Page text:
The Limits of Control

Does The Limits of Control represent a highpoint in Jim Jarmusch’s sometimes patchy career? No. Does it serve any great purpose or tell a life-changing tale? No, far from it. Is it effortlessly cool regardless? Oh yes.

Jarmusch’s laconic style finds a perfect foil in Bankolé’s lead: the “Lone Man”. So laidback he’s virtually catatonic, he’s a hitman feeling his way, with very little dialogue, to his next target, via exchanged matchboxes, a foible for ordering “dos espressos”, cameos from assorted familiar faces and a steadfast refusal to take any advantage of the beautiful naked woman (de la Huerta) who keeps showing up in his room.

Following instructions from his client – via a translator, in a drily amusing opening — the Lone Man makes his way across Spain, moving from contact to contact — including Gael Garcia Bernal, John Hurt and Tilda Swinton - until he reaches a wealthy American (Murray) and discovers the purpose of his mission.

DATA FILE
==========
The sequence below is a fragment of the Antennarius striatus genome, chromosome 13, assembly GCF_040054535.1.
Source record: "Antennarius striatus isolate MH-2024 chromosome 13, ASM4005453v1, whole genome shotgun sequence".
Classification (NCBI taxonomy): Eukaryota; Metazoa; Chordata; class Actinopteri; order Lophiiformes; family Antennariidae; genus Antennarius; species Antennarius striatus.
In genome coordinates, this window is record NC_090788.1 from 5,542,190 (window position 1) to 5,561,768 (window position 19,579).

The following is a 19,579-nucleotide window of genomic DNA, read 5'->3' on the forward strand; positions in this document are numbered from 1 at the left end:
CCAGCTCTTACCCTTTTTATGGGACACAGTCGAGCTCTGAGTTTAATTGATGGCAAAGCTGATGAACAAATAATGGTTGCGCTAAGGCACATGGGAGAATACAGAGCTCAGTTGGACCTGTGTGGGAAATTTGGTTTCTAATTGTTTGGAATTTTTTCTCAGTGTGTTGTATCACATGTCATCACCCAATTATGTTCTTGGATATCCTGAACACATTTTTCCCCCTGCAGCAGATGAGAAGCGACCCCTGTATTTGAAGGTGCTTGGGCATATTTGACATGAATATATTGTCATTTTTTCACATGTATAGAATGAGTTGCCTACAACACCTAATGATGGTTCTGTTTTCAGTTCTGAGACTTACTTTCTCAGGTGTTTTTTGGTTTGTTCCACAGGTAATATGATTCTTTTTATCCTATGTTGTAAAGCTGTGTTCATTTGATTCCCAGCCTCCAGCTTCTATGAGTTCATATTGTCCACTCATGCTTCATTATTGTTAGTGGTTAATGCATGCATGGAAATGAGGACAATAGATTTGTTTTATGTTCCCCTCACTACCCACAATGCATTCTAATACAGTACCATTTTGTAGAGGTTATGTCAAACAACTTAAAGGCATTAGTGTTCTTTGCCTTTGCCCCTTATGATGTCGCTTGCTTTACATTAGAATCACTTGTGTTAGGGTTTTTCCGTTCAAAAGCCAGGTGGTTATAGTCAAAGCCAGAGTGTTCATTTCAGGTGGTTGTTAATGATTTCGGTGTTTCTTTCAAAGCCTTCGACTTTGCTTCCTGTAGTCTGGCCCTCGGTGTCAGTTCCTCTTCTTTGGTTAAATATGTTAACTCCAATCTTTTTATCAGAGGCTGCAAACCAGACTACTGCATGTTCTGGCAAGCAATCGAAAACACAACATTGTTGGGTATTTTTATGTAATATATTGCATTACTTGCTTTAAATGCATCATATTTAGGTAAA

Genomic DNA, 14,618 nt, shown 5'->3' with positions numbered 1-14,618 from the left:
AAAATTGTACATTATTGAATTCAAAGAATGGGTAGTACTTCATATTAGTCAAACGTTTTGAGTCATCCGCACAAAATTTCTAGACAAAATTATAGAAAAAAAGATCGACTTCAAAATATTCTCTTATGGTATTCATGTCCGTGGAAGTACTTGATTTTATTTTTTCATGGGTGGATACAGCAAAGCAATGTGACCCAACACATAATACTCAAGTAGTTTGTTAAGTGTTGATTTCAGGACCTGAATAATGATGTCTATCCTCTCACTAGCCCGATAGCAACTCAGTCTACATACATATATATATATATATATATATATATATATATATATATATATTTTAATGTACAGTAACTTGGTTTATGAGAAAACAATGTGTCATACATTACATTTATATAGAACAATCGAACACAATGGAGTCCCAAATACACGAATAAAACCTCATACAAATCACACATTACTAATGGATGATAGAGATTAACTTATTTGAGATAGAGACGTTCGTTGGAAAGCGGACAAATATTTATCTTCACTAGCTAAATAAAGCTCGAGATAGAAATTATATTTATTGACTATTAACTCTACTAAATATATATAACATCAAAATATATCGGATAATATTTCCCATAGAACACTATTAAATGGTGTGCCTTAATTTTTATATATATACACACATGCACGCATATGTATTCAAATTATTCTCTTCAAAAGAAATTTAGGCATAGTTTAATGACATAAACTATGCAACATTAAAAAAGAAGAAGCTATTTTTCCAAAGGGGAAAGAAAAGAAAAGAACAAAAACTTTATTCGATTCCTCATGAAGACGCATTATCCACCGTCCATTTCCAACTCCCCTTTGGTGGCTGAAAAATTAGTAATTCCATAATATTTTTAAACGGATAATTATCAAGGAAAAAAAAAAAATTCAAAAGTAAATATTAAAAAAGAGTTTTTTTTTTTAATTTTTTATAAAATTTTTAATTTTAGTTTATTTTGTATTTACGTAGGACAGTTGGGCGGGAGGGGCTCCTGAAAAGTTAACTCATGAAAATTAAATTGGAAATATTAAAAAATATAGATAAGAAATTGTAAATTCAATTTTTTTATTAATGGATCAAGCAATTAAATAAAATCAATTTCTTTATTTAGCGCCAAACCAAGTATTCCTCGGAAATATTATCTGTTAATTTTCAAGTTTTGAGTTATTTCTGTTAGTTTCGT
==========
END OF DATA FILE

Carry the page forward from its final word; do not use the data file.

It is, as you’d expect from Jarmusch, a meandering trip, laced with darkly surreal comedy and twisting the genre’s conventions into slightly bizarre shapes. Much rests on Bankolé’s shoulders but he carries it off with an aplomb bordering on the regal. It might not be enough for many to warrant the two hour trip but, for those who take their entertainment off the wall, there are treats aplenty here.

The Limits of Control at IMDb

Stuart O'Connor is the Managing Editor of Screenjabber, the movie review website he co-founded with Neil Davey far too many years ago. He likes all genres, as long as the film is good (although he does enjoy the occasional bad "guilty pleasure"), and drinks way too much coffee.

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